with <_> grinding of our teeth

Makel Leki

Senior Member
Russian
From Dracula:
Then without letting go her husband’s hand she stood up amongst us and spoke. Oh, that I could give any idea of the scene; of that sweet, sweet, good, good woman in all the radiant beauty of her youth and animation, with the red scar on her forehead, of which she was conscious, and which we saw with grinding of our teeth...
Would "the grinding" instead of "grinding" be correct in this case? Is there a difference between the two?
 
  • Packard

    Senior Member
    USA, English
    I would write "with the grinding..." myself, but perhaps I would not if I lived in the 1890s when the book was written.

    As a side note "the grinding" is descriptive of the medical condition of "bruxism".
     

    The Newt

    Senior Member
    English - US
    A slightly longer version of the quotation is helpful. Today we'd probably say "with clenched teeth."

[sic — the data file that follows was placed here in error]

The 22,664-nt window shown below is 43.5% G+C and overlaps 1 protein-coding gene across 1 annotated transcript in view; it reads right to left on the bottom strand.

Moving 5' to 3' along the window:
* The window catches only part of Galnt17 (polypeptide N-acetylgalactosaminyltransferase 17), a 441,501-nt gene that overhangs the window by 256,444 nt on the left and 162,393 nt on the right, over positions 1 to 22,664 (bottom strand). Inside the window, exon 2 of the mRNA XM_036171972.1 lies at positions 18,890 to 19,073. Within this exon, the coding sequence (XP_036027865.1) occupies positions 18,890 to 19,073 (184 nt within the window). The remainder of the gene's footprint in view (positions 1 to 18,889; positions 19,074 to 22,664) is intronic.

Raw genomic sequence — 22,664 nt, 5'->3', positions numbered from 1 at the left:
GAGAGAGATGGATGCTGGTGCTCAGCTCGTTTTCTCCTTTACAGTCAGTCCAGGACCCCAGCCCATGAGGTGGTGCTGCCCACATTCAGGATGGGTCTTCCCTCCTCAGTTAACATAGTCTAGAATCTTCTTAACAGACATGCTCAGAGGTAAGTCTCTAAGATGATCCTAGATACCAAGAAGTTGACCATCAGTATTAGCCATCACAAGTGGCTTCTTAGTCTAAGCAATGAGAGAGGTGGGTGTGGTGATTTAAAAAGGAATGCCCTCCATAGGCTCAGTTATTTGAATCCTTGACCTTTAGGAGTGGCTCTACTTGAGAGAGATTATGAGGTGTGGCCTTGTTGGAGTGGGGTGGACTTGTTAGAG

Then without letting go her husband's hand she stood up amongst us and spoke. Oh, that I could give any idea of the scene. Of that sweet, sweet, good, good woman in all the radiant beauty of her youth and animation, with the red scar on her forehead, of which she was conscious, and which we saw with grinding of our teeth, remembering whence and how it came.
     

    velisarius

    Senior Member
    British English (Sussex)
    If you add the article, it suggests that the grinding of their teeth was enabling them to see.

    ...with the red scar on her forehead, of which she was conscious, and which we saw with the grinding of our teeth, remembering whence and how it came.
     

    Fredziu

    Senior Member
    Polish
    Would it be possible to say "with a grinding of our teeth" as in "He drove off with a crashing of gears and a screeching of tyres"?
     

    velisarius

    Senior Member
    British English (Sussex)
    Yes, it would.

    It still sounds a little odd for them to be "seeing with a grinding of teeth", compared to actively driving off "with a crashing of gears and a screeching of tyres". That sounds completely natural.
     
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